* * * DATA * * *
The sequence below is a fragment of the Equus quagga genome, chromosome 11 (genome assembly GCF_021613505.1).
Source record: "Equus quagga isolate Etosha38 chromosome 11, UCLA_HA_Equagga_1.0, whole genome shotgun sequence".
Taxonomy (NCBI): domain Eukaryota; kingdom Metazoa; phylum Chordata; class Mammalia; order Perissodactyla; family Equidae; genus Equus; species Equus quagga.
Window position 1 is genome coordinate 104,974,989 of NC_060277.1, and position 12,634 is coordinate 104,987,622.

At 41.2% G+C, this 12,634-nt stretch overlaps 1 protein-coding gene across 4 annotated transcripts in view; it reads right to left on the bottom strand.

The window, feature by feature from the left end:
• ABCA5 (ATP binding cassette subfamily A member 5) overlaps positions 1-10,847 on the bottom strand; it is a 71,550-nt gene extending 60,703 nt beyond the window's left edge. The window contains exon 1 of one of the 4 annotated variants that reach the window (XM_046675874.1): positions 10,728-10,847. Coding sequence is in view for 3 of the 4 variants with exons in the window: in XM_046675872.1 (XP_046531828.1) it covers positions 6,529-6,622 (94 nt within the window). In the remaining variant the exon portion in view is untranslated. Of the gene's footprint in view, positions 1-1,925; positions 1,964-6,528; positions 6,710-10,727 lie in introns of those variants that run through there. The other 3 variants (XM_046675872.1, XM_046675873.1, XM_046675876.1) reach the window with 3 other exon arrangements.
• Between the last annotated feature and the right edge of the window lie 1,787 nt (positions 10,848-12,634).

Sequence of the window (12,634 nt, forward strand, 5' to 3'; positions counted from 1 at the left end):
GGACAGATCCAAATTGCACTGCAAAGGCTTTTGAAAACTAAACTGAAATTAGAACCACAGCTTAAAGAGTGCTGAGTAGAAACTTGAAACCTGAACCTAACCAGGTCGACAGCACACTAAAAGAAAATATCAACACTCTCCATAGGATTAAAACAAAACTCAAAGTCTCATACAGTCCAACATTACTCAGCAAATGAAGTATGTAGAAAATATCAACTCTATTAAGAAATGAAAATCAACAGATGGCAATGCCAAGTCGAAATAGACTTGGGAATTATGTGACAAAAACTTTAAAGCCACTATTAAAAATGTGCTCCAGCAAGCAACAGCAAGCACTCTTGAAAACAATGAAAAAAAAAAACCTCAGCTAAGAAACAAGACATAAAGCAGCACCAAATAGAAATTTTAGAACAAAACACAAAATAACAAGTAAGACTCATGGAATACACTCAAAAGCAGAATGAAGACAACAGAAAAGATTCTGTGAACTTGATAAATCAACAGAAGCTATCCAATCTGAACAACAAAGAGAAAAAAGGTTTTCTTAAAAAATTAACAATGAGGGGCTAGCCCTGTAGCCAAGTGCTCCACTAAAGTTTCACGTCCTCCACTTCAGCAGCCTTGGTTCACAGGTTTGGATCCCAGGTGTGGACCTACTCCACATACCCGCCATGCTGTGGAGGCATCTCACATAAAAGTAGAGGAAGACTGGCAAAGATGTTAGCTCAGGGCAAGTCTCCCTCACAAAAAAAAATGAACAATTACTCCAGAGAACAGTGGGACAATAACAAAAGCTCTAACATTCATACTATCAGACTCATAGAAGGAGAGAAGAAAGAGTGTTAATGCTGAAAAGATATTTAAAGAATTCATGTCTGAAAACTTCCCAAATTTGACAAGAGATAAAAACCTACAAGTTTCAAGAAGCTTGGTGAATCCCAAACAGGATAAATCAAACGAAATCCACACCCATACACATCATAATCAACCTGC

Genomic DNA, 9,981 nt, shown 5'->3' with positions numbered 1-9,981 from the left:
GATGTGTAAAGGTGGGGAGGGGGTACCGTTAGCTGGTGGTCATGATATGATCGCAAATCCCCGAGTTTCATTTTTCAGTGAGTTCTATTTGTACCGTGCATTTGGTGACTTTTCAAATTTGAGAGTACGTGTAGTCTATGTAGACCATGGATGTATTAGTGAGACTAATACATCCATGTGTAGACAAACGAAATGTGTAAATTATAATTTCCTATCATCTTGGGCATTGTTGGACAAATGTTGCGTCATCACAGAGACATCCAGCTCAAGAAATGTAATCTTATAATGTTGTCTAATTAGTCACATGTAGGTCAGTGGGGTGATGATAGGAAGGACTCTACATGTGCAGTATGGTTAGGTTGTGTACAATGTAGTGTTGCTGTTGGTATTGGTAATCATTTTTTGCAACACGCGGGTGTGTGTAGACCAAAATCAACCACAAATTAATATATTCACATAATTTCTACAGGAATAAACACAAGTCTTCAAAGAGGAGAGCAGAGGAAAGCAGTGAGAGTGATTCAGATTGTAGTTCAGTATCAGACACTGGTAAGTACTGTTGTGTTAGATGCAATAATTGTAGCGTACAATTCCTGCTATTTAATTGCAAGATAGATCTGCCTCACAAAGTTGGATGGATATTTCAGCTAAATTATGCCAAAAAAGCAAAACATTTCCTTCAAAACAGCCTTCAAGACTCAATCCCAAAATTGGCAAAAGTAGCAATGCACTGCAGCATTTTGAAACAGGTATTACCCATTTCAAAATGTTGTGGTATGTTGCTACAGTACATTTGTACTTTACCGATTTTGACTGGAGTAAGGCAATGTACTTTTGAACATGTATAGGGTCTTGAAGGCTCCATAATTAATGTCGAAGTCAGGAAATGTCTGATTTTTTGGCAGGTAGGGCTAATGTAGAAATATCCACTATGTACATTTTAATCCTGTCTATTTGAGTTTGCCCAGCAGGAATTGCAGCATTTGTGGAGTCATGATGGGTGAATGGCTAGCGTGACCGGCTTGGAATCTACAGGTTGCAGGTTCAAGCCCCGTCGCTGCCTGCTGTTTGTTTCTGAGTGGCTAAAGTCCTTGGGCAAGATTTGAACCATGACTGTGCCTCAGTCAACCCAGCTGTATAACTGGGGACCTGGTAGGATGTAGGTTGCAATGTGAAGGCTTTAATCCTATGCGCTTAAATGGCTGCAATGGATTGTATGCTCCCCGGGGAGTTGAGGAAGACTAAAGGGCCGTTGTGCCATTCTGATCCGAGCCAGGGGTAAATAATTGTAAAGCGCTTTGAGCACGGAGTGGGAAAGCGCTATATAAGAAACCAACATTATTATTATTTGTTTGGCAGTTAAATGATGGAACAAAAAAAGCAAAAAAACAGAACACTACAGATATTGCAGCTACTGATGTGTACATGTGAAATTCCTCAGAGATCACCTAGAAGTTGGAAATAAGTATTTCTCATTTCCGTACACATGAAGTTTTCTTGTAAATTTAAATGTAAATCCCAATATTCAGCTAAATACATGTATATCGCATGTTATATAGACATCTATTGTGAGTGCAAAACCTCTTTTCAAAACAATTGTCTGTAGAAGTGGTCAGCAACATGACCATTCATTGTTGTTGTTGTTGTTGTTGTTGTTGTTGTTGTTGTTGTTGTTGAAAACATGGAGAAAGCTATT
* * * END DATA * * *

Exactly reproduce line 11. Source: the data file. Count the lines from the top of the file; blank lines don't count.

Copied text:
Genomic DNA, 9,981 nt, shown 5'->3' with positions numbered 1-9,981 from the left: